The deadline for entering your comment below is end of the day on 31st of July 2014.
I will happily post world wide so everyone eligible (who has a blog) can enter!
The winner will be picked by random on the 1st of August 2014 and I will publish the result here on the same day, so keep your eyes peeled!

Good Luck!!
Wendy x

Wednesday, 18 June 2014

The Victory Garden 2014

Hello, hello, its been an absolute age since I last wrote about my allotment, and quite a bit has happened since then, lots of yummy veggies have been picked and eaten, a ton of hard work has been put in and a disturbing amount of weed growth has occurred!  

Last years harvest was pretty amazing! I grew a grand total of 25 marrows, yes 25 marrows! I devoured more runner beans than one human should ever eat. Mashed, roasted and boiled my own body weight in potatoes and parsnips (well not quite, I am rather heavy, probably from all those potatoes!) Bottled up about 12 Jars of Damson, and Greengage Jam (totally my new favorite jam)...


...Boiled up enough batches of onion soup to keep most of France happy. Pickled a massive jar of beetroot (still working my way through that) and a fair few smaller jars of onions and as if all that wasn't enough I've munched 'n' crunched my way through lots of sun ripened cherry tomatoes, radishes and little gem lettuces...yum, yum, yum!



All in all it was rather wonderful, especially to to see such a bountiful reward for all my efforts and worth every second of the time I put in! It has to be said though it was the hardest work I have ever done, every weekend without fail I was at the allotment, which was hard going and sadly has lead me to the realisation that this endeavor is not very sustainable in the long term. Meaning, that after much deliberation I have decided to say goodbye to my allotment and at the end of this year I will be handing back the keys to let someone with more time (or more friends able to help) take over and give this patch of weeds all the love and hard work it deserves!

As of last week, very weedy indeed!
It has not been an easy decision to make, I have cried many tears over this, as I hate giving  up on anything (massive character flaw right there, I don't tend to know when I am beat), but I know in my heart that I gave this allotment absolutely everything I had and it still was not quite enough, so I am happy to say I have done my best,  this plot is jut too big for me to manage on my own, so its now time to move on.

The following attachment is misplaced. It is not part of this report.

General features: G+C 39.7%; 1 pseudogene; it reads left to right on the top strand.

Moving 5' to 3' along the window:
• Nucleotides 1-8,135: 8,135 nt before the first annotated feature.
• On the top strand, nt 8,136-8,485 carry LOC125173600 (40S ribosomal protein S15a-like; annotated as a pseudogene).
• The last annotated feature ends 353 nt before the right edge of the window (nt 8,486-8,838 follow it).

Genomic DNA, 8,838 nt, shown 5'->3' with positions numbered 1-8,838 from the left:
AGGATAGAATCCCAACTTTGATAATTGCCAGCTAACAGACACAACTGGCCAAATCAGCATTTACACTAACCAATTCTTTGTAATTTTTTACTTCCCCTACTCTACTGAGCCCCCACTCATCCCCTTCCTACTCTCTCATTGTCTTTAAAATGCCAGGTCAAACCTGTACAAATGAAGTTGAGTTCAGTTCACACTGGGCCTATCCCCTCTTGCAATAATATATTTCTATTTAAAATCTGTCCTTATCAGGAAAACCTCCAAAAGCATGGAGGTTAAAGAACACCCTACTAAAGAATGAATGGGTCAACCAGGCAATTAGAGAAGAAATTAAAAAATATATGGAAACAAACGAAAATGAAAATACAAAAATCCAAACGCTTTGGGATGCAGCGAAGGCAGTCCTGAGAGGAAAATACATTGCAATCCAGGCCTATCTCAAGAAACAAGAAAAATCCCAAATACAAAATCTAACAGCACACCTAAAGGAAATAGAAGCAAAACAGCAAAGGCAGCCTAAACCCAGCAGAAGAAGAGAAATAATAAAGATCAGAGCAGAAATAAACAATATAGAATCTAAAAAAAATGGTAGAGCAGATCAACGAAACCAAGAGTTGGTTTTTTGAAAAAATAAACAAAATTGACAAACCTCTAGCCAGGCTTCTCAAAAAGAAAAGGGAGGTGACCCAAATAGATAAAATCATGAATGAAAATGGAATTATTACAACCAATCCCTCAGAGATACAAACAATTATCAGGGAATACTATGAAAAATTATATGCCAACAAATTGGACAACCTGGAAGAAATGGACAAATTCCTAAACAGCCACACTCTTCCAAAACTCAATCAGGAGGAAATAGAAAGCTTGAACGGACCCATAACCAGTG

As much as I am a bad plot holder for not weeding as much as I should, I must confess the sight of these beautiful poppies and wild flowers makes me very happy. The bees in the nearby hive don't seem to mind, so I am at least doing my bit for bee cultivation if not for veg!
I will still have a little space in my rented back garden to grow in, and many a container just waiting to fill with salads and the like so I'll still be munching my way through as much home grown veg as one woman can handle!
'Scuse the washing line I forgot to take it down.
Plus I've put my name down for a plot in my new borough (though its not really new as I've been here for nearly 3 years!! Time flies) so if I am lucky I might be able to arrange a place in the site right at the top of my road, which would mean much less traveling to and fro, and from the over the fence nosing I have been doing at the site, the possibility of a much smaller sized plot which would be a much more realistic proposition for one woman and her trusty shovel!! Fingers crossed!

This decision does not mean that I have given up yet, there are a fair few months of growing left before my contract ends, which means I have been just as busy, if not quite as diligent as I was last year.

Desiree Seed Potato from Wilkinsons
Apparently they are TV Chef's favourite Red potato variety so who am I to argue!
I have still been planting, though I have just had to accept the weeds will grow where they may amongst my crops. I have rows and rows of potatoes and onions which I planted in late March, sweetcorn seedlings have been planted along with some beetroot and parsnips.

Butternut Squash, Pumpkin and Chilly Peppers all from Wilkinsons

Waiting in the wings are some pumpkin, squash and marrow seedlings, which though the slugs have had a right old munch on, I still have a few ready to be transplanted very soon. Also I attempted to grow some chilli peppers but the slugs were more successful this time and had their wicked way with them, so I am left with nothing, I have plenty of seeds left so I will have another go next year!